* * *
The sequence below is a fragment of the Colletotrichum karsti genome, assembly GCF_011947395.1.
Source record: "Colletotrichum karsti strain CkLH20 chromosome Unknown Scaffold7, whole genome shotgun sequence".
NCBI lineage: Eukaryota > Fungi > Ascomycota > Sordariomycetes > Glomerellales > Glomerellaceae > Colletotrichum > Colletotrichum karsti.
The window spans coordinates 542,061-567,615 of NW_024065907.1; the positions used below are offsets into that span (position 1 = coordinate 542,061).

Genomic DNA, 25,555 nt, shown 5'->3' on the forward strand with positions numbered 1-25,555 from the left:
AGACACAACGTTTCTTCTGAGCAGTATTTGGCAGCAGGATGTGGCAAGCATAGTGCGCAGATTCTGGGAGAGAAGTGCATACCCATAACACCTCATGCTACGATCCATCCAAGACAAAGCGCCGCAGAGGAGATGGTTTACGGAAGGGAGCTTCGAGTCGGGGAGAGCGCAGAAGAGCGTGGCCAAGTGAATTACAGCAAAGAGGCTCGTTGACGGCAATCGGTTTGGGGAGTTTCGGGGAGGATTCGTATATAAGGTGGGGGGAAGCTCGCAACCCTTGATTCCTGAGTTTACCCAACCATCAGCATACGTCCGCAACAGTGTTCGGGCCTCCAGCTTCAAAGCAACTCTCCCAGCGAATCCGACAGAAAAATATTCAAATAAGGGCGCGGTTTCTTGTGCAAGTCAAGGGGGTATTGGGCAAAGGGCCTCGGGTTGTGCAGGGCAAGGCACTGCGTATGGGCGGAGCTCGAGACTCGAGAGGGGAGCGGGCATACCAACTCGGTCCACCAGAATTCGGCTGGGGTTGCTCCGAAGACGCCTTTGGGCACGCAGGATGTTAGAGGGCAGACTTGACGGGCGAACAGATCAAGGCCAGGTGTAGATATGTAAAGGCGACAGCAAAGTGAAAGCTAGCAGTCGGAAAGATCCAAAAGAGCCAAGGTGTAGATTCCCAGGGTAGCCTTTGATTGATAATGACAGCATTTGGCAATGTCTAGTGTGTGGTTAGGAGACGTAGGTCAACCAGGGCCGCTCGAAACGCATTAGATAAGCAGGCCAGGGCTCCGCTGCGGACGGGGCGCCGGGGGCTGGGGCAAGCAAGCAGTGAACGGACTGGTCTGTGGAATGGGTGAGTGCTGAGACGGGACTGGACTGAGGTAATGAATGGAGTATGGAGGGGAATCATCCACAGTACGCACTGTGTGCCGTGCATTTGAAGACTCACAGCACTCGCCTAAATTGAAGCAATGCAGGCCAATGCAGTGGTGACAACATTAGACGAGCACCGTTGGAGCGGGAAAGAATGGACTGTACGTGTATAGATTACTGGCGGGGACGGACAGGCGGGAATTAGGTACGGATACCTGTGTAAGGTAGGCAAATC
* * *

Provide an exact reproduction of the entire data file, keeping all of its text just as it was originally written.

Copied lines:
The sequence below is a fragment of the Colletotrichum karsti genome, assembly GCF_011947395.1.
Source record: "Colletotrichum karsti strain CkLH20 chromosome Unknown Scaffold7, whole genome shotgun sequence".
NCBI lineage: Eukaryota > Fungi > Ascomycota > Sordariomycetes > Glomerellales > Glomerellaceae > Colletotrichum > Colletotrichum karsti.
The window spans coordinates 542,061-567,615 of NW_024065907.1; the positions used below are offsets into that span (position 1 = coordinate 542,061).

Genomic DNA, 25,555 nt, shown 5'->3' on the forward strand with positions numbered 1-25,555 from the left:
AGACACAACGTTTCTTCTGAGCAGTATTTGGCAGCAGGATGTGGCAAGCATAGTGCGCAGATTCTGGGAGAGAAGTGCATACCCATAACACCTCATGCTACGATCCATCCAAGACAAAGCGCCGCAGAGGAGATGGTTTACGGAAGGGAGCTTCGAGTCGGGGAGAGCGCAGAAGAGCGTGGCCAAGTGAATTACAGCAAAGAGGCTCGTTGACGGCAATCGGTTTGGGGAGTTTCGGGGAGGATTCGTATATAAGGTGGGGGGAAGCTCGCAACCCTTGATTCCTGAGTTTACCCAACCATCAGCATACGTCCGCAACAGTGTTCGGGCCTCCAGCTTCAAAGCAACTCTCCCAGCGAATCCGACAGAAAAATATTCAAATAAGGGCGCGGTTTCTTGTGCAAGTCAAGGGGGTATTGGGCAAAGGGCCTCGGGTTGTGCAGGGCAAGGCACTGCGTATGGGCGGAGCTCGAGACTCGAGAGGGGAGCGGGCATACCAACTCGGTCCACCAGAATTCGGCTGGGGTTGCTCCGAAGACGCCTTTGGGCACGCAGGATGTTAGAGGGCAGACTTGACGGGCGAACAGATCAAGGCCAGGTGTAGATATGTAAAGGCGACAGCAAAGTGAAAGCTAGCAGTCGGAAAGATCCAAAAGAGCCAAGGTGTAGATTCCCAGGGTAGCCTTTGATTGATAATGACAGCATTTGGCAATGTCTAGTGTGTGGTTAGGAGACGTAGGTCAACCAGGGCCGCTCGAAACGCATTAGATAAGCAGGCCAGGGCTCCGCTGCGGACGGGGCGCCGGGGGCTGGGGCAAGCAAGCAGTGAACGGACTGGTCTGTGGAATGGGTGAGTGCTGAGACGGGACTGGACTGAGGTAATGAATGGAGTATGGAGGGGAATCATCCACAGTACGCACTGTGTGCCGTGCATTTGAAGACTCACAGCACTCGCCTAAATTGAAGCAATGCAGGCCAATGCAGTGGTGACAACATTAGACGAGCACCGTTGGAGCGGGAAAGAATGGACTGTACGTGTATAGATTACTGGCGGGGACGGACAGGCGGGAATTAGGTACGGATACCTGTGTAAGGTAGGCAAATC